Living Well
Book Reviews

Banks & Credit Unions

Home Ownership

Owning a home instead of renting offers many benefits, but these can vary from person to person -- in some cases, it may actually be less advantageous for you to purchase a house. Repairs, depreciation, and other miscellaneous costs are typically covered by a landlord when you rent, but you are left on your own if you outright own the property. Sometimes the convenience of having a landlord is worth the little extra you pay in comparison to the mortgage!

One of the most cited benefits of homeownership is the accumulation of home equity, meaning that the value of the home you buy will most likely increase over the period of time during which you are the owner. A lower previous market price now and a higher future price would mean that you make money in the long term.

  • Mortgages

    Some of the many considerations to take into account when purchasing a home are the deposit, mortgage rates, and location of the property itself. When buying a house or condo, you will be required to “put some money down” (typically about 10 to 20% of the total cost) and then take out a loan for the remainder. Picking property in a location that will appreciate in value can be extremely important because you will earn greater returns if/when you sell the property.

  • Home Buying Tips

    • Survey the neighborhood and inspect the house
    • Bid on the price, but don't try to "game" the market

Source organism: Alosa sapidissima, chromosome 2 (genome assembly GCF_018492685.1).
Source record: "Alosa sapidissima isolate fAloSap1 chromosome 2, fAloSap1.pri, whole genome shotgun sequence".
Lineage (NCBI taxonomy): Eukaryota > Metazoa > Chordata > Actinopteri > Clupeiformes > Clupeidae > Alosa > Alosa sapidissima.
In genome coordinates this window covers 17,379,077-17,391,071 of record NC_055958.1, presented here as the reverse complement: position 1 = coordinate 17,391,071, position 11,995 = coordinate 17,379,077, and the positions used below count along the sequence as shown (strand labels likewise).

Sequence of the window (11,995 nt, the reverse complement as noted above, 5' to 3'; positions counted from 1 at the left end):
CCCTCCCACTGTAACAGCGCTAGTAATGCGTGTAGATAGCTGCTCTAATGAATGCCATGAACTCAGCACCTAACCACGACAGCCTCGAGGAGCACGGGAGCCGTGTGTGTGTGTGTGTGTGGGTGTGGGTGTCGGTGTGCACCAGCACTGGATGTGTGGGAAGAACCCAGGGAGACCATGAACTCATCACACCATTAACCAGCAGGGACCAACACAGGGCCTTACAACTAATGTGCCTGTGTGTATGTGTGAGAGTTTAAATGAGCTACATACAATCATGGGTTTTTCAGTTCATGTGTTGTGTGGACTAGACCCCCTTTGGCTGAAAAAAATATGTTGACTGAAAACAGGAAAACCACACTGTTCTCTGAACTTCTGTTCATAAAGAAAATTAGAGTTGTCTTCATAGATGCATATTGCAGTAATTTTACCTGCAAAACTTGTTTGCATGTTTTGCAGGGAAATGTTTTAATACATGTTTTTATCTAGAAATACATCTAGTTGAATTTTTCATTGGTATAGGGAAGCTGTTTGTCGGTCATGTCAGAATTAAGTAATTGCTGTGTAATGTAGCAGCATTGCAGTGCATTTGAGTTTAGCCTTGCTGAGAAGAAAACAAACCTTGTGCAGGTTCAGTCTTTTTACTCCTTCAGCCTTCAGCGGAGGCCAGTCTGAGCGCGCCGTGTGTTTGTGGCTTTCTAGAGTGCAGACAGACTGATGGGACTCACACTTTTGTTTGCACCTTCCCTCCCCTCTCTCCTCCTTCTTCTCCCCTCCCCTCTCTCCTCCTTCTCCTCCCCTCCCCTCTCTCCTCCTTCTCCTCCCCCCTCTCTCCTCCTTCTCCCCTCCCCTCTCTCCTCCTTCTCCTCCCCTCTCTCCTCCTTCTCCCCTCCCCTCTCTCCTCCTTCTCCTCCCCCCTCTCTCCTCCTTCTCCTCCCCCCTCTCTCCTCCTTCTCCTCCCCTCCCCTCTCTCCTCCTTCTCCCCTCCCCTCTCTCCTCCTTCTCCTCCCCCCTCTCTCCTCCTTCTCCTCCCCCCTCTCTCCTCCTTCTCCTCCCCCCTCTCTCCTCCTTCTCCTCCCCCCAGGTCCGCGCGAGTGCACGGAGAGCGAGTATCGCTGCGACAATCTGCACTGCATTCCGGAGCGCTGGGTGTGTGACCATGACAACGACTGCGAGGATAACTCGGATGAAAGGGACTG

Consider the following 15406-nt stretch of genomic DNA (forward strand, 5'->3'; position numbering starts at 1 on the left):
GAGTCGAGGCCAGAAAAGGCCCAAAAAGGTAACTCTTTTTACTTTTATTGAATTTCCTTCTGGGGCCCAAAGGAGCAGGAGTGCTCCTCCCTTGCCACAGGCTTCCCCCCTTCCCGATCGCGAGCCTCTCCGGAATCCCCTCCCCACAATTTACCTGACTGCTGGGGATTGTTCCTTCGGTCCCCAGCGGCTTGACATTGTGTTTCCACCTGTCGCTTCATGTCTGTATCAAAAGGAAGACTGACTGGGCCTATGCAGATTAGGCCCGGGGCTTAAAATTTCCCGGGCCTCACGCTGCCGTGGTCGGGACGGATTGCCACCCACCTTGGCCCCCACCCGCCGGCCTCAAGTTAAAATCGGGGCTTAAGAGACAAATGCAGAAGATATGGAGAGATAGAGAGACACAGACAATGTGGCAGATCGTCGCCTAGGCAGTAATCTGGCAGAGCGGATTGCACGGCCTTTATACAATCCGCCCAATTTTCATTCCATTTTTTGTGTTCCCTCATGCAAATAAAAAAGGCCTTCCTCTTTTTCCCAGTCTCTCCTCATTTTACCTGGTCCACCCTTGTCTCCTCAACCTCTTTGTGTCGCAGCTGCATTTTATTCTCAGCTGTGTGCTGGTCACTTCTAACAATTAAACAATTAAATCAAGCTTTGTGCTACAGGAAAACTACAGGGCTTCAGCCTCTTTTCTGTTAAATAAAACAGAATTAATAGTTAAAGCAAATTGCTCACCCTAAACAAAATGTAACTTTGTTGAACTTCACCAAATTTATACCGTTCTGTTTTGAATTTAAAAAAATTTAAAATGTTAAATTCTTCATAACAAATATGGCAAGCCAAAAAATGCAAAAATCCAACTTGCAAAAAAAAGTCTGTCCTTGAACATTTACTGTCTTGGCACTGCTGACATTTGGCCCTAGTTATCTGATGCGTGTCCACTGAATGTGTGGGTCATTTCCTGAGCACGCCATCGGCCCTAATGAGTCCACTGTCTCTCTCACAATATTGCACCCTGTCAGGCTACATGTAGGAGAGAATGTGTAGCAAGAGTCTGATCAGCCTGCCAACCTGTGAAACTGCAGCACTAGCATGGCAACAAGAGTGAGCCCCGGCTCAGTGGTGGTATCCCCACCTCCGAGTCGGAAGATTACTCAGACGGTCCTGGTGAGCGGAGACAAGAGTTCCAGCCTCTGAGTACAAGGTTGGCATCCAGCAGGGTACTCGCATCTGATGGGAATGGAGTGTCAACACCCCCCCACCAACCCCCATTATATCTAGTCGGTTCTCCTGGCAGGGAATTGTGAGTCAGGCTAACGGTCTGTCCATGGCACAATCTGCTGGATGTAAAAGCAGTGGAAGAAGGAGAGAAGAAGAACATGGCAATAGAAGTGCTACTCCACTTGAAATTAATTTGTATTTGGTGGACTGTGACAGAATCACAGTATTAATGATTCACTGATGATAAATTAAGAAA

• Go with your instincts
    • Budget for "sleeper" costs (taxes, repairs, etc.)
    • Bigger isn't always better!
    • Make sure you know what is included with the property
    • Get a pre-approved home loan
    • Keep your money where it is and set a budget
    • Research utilities and miscellaneous expenses

Personal Banking

Banks offer many different services for individuals and businesses. In both cases, those parties can save money and/or place funds in checking accounts for future transactions. Banks are considered safe places to keep your money, particularly with the creation of the FDIC and an insurance of up to $250,000 on all bank accounts you own.

  • The Basics of Banking

    Banking rests solely upon the basis of lending – depending on the situation, you will either be the lender or the borrower. You can borrow money from banks in the form of a loan, while you can also place money in the bank for security and thereafter earn interest over time.

  • Checking & Savings Accounts

    Banks offer many types of services, including two forms of accounts that you most likely have heard of: checking and savings. The former is used to pay bills, write checks, and use your money, while the latter is primarily used to create savings and gain interest on what you have already earned and placed into the account.

“Bad” Alternatives

Some predatory companies or individuals will charge ludicrous interest rates on even minor loans. These businesses typically take the form of car title or payday lenders, and deliberately make your debt nearly impossible to pay off. It is always best to stick with a well-known company with a stellar reputation. The general rule of thumb is to avoid borrowing money if you do not have a plan to pay it back.